What I’ve learned over a decade of entertaining….

One of the very first dinner parties I ever threw, I lined the table with hand painted metallic pumpkins.  I think 24 to be exact.  24 pumpkins I painted…for a table.  There was no magazine photo shoot.  Martha Stewart wasn’t stopping by.  No front cover of good housekeeping.  I just did it so I could have a pretty table.  Literally, just for one night, on a table.

Fast forward 10 years, and now most of my dinner parties consist of paper plates, pizza and opening up a few bags of chips.

Now don’t get me wrong, I still love a great over the top dinner party.  But those are few and far between in my home.  Instead entertaining and hosting has become a little less gold pumpkins, and a little more….well let’s just say, real.

It has taken me almost 10 years of entertaining to understand that no one cares about a vacuumed living room, fancy desserts, or as it turns out….metallic gourds.   What they do care about, though, is a gracious and authentic welcome, a relaxed and inviting environment, and a hostess who pays more attention to them than the oven timer (I have been both said hostess and ignored guest, and neither one felt good).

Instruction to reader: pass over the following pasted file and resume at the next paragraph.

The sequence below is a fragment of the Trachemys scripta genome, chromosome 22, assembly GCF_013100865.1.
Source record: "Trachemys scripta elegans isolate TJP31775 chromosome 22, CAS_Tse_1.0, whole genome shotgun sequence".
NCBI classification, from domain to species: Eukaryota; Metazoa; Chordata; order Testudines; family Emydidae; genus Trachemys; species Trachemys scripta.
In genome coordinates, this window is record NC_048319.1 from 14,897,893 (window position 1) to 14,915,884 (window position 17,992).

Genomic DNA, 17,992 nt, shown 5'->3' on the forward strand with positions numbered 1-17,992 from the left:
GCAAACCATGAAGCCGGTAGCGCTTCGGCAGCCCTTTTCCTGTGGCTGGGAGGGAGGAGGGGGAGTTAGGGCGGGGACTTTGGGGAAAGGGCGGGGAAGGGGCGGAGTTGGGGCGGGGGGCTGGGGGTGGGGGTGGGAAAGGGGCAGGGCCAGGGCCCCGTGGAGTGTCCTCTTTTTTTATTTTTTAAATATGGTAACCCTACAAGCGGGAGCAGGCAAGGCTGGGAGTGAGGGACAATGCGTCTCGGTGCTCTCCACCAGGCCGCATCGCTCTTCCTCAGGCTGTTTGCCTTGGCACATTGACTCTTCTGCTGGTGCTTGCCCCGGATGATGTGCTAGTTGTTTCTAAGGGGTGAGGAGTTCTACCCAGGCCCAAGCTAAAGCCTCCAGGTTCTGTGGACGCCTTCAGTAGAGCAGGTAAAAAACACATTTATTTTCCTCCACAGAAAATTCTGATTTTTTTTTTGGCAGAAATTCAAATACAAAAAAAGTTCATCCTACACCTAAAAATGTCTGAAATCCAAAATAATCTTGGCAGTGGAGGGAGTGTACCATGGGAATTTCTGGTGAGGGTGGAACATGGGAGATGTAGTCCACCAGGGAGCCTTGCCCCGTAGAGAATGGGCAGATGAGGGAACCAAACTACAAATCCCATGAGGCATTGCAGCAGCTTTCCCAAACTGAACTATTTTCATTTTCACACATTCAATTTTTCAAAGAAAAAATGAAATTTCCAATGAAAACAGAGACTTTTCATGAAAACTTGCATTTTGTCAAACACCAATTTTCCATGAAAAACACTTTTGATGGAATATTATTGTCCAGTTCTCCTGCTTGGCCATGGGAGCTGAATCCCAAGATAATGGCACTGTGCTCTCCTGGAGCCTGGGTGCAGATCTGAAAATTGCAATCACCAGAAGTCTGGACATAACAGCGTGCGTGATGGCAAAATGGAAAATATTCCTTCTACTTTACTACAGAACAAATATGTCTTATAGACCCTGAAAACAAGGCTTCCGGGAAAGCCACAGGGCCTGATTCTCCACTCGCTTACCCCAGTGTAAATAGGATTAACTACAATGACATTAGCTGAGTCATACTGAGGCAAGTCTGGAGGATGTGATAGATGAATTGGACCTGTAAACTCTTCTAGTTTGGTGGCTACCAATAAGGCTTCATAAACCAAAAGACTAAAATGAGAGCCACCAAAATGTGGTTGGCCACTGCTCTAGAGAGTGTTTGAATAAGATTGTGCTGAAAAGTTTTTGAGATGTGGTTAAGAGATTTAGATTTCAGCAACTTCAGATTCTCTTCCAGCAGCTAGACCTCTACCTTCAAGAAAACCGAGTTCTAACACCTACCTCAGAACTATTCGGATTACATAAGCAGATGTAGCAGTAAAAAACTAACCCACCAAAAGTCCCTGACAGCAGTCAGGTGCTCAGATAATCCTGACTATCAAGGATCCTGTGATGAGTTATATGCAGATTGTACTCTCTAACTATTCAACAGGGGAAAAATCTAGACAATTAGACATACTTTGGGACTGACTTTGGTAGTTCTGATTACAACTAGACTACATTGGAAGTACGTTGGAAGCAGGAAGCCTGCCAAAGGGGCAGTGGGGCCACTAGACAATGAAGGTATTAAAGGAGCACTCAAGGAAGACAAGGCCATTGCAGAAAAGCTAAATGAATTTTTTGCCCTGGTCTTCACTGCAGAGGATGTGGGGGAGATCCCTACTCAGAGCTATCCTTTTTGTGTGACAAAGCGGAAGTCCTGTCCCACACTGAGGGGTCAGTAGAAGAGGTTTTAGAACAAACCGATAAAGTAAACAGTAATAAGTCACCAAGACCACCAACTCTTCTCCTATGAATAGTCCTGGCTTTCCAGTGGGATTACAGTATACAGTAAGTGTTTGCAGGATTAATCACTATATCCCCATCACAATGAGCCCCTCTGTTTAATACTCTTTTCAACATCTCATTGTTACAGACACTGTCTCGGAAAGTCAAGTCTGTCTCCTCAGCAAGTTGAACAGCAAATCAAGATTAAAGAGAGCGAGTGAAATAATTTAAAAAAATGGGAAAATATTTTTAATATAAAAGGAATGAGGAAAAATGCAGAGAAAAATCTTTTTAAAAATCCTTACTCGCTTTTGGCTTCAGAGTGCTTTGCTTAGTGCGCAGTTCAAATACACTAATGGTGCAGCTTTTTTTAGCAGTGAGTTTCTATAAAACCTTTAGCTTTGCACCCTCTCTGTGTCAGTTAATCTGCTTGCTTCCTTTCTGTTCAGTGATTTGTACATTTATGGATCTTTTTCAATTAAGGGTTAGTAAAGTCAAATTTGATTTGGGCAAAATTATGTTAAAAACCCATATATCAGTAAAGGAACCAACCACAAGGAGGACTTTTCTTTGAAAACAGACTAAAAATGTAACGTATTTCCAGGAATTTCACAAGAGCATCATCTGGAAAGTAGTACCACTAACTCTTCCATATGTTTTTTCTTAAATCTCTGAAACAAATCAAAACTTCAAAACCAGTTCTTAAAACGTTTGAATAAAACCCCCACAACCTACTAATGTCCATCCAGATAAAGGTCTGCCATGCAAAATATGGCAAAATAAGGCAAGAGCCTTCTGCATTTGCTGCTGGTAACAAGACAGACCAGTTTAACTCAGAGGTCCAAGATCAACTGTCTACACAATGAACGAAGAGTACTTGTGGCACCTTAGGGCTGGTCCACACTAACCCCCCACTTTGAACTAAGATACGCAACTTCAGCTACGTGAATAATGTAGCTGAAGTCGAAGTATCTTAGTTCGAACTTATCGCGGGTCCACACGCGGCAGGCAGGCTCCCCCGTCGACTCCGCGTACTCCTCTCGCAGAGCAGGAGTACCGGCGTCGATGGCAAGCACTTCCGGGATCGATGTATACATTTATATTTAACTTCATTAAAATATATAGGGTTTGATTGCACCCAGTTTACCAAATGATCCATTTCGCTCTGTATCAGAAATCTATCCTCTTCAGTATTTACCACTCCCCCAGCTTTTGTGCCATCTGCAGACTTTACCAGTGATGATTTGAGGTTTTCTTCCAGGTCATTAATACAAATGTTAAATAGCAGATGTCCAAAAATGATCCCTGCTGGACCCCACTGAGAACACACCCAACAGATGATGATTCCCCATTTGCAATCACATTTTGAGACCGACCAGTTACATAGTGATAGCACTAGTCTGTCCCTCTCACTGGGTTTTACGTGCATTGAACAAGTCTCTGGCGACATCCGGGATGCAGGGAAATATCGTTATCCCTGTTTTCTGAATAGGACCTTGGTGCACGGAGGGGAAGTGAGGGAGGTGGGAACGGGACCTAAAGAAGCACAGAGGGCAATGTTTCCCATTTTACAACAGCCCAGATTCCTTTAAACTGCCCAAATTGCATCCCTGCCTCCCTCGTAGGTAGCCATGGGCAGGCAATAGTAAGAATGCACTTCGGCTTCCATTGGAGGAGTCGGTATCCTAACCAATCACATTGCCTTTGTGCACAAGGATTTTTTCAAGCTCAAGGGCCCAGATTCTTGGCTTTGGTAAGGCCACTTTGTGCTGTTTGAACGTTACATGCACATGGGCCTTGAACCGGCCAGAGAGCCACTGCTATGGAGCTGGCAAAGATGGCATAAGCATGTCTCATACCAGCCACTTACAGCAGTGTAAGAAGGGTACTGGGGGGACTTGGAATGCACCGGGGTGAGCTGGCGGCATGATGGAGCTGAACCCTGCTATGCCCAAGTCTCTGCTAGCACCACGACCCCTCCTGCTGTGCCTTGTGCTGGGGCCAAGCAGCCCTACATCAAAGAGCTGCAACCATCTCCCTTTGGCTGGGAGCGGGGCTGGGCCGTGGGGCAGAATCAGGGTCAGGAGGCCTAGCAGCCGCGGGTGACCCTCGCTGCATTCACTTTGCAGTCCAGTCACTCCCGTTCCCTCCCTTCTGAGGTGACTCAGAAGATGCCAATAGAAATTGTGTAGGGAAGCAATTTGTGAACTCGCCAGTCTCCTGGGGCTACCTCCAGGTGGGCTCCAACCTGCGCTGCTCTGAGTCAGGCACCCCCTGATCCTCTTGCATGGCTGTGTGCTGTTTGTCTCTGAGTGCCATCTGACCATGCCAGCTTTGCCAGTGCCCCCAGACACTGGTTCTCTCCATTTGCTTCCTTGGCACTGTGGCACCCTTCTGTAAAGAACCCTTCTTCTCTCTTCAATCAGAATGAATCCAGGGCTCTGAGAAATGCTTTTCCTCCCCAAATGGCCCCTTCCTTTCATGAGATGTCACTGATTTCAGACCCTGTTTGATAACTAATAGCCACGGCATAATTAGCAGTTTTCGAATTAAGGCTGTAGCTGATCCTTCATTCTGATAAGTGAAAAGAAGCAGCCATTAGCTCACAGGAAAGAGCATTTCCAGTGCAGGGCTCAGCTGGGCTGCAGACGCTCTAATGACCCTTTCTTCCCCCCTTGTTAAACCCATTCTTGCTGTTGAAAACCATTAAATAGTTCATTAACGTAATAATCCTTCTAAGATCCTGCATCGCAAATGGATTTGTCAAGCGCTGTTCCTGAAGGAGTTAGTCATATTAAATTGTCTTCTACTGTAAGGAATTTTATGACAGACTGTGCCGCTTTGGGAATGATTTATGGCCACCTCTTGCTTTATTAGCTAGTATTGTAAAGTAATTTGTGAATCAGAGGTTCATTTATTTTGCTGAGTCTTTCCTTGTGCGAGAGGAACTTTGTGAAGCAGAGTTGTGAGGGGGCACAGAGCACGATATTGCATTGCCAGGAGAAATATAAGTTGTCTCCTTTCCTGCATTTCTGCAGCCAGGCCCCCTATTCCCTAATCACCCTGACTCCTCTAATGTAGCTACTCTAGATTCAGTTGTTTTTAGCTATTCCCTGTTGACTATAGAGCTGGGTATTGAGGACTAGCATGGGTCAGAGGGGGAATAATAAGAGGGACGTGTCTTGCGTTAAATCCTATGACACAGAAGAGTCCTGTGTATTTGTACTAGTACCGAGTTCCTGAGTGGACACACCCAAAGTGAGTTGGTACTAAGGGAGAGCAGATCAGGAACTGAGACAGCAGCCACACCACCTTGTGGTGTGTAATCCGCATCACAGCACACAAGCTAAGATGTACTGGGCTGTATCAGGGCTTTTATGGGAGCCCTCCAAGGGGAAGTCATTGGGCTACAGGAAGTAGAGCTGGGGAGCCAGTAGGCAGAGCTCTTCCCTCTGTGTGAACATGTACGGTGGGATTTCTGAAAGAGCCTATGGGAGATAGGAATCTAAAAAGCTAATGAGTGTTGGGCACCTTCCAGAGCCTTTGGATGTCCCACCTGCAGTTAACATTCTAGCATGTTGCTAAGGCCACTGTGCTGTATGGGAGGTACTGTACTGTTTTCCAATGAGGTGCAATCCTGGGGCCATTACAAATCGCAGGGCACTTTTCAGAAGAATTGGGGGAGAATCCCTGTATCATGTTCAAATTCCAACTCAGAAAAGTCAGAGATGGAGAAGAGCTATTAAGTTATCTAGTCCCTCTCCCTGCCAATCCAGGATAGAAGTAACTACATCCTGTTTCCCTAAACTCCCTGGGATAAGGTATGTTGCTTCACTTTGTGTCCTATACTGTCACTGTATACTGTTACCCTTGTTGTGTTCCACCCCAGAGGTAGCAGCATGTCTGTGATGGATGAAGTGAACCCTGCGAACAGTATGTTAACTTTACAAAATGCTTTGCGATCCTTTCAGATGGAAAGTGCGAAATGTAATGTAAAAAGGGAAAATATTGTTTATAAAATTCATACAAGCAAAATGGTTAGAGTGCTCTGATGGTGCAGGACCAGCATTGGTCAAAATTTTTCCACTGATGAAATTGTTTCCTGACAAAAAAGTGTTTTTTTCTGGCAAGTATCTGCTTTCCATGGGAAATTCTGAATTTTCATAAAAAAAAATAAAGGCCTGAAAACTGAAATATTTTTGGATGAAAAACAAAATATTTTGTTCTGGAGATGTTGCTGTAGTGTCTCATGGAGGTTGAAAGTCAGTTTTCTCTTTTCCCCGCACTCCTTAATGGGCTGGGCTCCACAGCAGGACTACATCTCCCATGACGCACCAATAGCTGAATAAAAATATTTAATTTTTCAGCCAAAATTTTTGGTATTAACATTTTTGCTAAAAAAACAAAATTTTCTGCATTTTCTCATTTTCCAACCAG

I have found a few things have helped me over the years create a more stress-free environment when I’m entertaining, so I can truly be present for my guests.

Now I am certainly no expert on entertaining.  No one is asking me to write a book on etiquette, or a guide to graceful entertaining.  But if you’re like me, and welcoming friends and family into your home this holiday season, then maybe one of these tips may help you too….

1.Make one, Buy one

You don’t have to do it all, make it all, or bake it all.  There is no prize at the end of the night for the girl who spent the most hours in front of the stove.  So take the help.  For every one dish I make, I give myself guilt free permission to buy something.  I can tell you that even on Thanksgiving many years I have not only bought precooked mashed potatoes from the store, but also a cooked Turkey (and guess what, it tasted great).  Keep a realistic balance of what you can do, without becoming stressed, and then let the rest come from the grocery store, your local bakery, or even your pizza delivery guy.  It’s a team effort friends, you don’t have to do it all.